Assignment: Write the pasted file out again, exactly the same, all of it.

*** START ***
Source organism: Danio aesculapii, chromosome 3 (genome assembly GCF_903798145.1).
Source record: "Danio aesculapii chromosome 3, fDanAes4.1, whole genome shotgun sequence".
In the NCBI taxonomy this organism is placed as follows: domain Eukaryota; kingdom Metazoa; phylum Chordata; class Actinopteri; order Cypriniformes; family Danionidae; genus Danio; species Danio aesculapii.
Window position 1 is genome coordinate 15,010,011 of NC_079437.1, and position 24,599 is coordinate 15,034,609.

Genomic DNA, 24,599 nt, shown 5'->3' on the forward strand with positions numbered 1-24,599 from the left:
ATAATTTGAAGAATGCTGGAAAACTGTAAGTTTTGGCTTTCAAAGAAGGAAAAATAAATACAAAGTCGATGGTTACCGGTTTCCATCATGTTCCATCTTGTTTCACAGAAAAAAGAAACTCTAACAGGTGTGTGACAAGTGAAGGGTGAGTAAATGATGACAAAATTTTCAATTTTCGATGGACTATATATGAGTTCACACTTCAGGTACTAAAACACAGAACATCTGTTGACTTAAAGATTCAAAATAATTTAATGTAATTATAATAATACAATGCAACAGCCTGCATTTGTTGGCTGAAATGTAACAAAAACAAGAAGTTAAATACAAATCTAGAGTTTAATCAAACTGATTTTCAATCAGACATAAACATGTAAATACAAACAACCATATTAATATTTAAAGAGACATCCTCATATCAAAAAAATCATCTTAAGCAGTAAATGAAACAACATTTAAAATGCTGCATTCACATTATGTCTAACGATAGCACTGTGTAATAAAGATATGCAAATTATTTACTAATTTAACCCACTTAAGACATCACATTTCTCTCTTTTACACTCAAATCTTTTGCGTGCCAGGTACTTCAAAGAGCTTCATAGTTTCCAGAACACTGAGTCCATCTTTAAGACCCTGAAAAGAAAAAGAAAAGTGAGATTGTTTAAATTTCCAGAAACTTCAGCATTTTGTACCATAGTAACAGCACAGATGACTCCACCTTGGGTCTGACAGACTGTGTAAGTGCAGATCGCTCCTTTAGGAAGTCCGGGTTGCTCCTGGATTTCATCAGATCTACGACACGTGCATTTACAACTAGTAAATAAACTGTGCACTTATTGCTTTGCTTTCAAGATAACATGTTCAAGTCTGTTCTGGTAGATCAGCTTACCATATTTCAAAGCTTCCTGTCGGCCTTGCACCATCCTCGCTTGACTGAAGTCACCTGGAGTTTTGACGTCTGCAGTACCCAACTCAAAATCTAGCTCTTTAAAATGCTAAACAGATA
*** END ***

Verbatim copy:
Source organism: Danio aesculapii, chromosome 3 (genome assembly GCF_903798145.1).
Source record: "Danio aesculapii chromosome 3, fDanAes4.1, whole genome shotgun sequence".
In the NCBI taxonomy this organism is placed as follows: domain Eukaryota; kingdom Metazoa; phylum Chordata; class Actinopteri; order Cypriniformes; family Danionidae; genus Danio; species Danio aesculapii.
Window position 1 is genome coordinate 15,010,011 of NC_079437.1, and position 24,599 is coordinate 15,034,609.

Genomic DNA, 24,599 nt, shown 5'->3' on the forward strand with positions numbered 1-24,599 from the left:
ATAATTTGAAGAATGCTGGAAAACTGTAAGTTTTGGCTTTCAAAGAAGGAAAAATAAATACAAAGTCGATGGTTACCGGTTTCCATCATGTTCCATCTTGTTTCACAGAAAAAAGAAACTCTAACAGGTGTGTGACAAGTGAAGGGTGAGTAAATGATGACAAAATTTTCAATTTTCGATGGACTATATATGAGTTCACACTTCAGGTACTAAAACACAGAACATCTGTTGACTTAAAGATTCAAAATAATTTAATGTAATTATAATAATACAATGCAACAGCCTGCATTTGTTGGCTGAAATGTAACAAAAACAAGAAGTTAAATACAAATCTAGAGTTTAATCAAACTGATTTTCAATCAGACATAAACATGTAAATACAAACAACCATATTAATATTTAAAGAGACATCCTCATATCAAAAAAATCATCTTAAGCAGTAAATGAAACAACATTTAAAATGCTGCATTCACATTATGTCTAACGATAGCACTGTGTAATAAAGATATGCAAATTATTTACTAATTTAACCCACTTAAGACATCACATTTCTCTCTTTTACACTCAAATCTTTTGCGTGCCAGGTACTTCAAAGAGCTTCATAGTTTCCAGAACACTGAGTCCATCTTTAAGACCCTGAAAAGAAAAAGAAAAGTGAGATTGTTTAAATTTCCAGAAACTTCAGCATTTTGTACCATAGTAACAGCACAGATGACTCCACCTTGGGTCTGACAGACTGTGTAAGTGCAGATCGCTCCTTTAGGAAGTCCGGGTTGCTCCTGGATTTCATCAGATCTACGACACGTGCATTTACAACTAGTAAATAAACTGTGCACTTATTGCTTTGCTTTCAAGATAACATGTTCAAGTCTGTTCTGGTAGATCAGCTTACCATATTTCAAAGCTTCCTGTCGGCCTTGCACCATCCTCGCTTGACTGAAGTCACCTGGAGTTTTGACGTCTGCAGTACCCAACTCAAAATCTAGCTCTTTAAAATGCTAAACAGATA